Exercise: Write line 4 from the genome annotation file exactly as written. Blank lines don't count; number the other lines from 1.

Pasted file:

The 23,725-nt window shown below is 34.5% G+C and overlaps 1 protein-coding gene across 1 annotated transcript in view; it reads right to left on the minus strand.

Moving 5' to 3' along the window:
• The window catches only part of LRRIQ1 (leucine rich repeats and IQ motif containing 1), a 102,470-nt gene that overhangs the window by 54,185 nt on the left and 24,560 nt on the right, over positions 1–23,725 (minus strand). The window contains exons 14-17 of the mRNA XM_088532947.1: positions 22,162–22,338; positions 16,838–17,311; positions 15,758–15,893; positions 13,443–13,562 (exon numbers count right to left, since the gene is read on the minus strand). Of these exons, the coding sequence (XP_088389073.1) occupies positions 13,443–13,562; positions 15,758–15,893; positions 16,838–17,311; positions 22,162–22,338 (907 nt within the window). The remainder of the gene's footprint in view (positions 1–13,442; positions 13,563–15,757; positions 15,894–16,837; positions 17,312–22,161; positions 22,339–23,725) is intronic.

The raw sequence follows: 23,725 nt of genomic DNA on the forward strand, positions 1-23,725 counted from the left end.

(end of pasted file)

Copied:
The raw sequence follows: 23,725 nt of genomic DNA on the forward strand, positions 1-23,725 counted from the left end.